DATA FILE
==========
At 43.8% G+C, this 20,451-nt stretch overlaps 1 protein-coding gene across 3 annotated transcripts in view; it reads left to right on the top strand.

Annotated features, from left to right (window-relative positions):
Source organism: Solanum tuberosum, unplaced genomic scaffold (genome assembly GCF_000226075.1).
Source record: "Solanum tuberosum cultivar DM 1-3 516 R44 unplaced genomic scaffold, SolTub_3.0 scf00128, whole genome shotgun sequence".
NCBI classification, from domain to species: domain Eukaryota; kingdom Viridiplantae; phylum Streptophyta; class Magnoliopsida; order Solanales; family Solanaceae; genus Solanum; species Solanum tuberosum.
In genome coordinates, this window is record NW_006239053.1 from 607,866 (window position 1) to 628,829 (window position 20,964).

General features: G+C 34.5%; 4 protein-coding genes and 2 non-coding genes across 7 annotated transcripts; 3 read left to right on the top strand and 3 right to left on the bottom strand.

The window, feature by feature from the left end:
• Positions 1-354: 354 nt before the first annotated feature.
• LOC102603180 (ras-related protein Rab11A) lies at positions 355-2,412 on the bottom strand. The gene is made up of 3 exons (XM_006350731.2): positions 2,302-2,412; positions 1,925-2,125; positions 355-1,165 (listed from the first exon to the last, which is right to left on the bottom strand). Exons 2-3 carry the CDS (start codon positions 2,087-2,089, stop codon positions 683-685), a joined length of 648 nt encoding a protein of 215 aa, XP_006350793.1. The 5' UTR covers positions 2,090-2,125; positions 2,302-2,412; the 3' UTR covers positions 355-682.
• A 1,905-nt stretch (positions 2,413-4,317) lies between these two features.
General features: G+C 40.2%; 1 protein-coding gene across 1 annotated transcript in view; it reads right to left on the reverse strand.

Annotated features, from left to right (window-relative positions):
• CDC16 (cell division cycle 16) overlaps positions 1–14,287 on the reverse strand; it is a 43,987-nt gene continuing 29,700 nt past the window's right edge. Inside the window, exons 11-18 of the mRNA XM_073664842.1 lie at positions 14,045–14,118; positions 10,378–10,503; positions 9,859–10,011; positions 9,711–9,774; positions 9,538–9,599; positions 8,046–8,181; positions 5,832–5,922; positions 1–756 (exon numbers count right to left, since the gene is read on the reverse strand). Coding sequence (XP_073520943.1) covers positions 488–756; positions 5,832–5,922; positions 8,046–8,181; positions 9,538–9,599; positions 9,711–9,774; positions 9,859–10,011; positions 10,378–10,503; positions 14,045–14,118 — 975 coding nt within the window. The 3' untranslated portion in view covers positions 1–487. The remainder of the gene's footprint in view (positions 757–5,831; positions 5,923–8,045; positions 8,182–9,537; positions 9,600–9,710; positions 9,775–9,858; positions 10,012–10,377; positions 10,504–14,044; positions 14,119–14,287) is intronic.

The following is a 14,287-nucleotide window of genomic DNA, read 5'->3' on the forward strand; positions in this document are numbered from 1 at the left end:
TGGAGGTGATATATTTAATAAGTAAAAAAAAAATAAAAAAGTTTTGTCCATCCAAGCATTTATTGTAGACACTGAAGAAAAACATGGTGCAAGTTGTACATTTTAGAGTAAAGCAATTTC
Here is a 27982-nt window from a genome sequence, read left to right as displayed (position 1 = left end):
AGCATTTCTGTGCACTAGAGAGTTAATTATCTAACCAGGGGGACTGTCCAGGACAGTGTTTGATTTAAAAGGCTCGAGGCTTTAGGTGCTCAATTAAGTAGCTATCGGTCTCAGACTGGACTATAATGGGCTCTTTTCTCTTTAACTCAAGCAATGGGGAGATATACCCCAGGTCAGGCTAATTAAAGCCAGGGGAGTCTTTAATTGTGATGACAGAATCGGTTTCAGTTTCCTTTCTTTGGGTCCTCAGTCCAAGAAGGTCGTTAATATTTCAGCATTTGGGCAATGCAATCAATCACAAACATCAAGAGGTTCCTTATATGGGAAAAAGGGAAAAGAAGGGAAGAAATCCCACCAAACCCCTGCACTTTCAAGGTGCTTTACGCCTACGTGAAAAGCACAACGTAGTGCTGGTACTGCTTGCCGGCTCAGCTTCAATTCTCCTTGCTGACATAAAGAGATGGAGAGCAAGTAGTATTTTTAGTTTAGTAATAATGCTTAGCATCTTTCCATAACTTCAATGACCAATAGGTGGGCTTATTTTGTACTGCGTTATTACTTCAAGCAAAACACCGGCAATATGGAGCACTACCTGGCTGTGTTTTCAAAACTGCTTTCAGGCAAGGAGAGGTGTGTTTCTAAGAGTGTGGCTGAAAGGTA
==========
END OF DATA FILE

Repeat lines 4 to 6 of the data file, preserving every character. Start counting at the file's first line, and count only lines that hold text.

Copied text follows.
Source record: "Solanum tuberosum cultivar DM 1-3 516 R44 unplaced genomic scaffold, SolTub_3.0 scf00128, whole genome shotgun sequence".
NCBI classification, from domain to species: domain Eukaryota; kingdom Viridiplantae; phylum Streptophyta; class Magnoliopsida; order Solanales; family Solanaceae; genus Solanum; species Solanum tuberosum.
In genome coordinates, this window is record NW_006239053.1 from 607,866 (window position 1) to 628,829 (window position 20,964).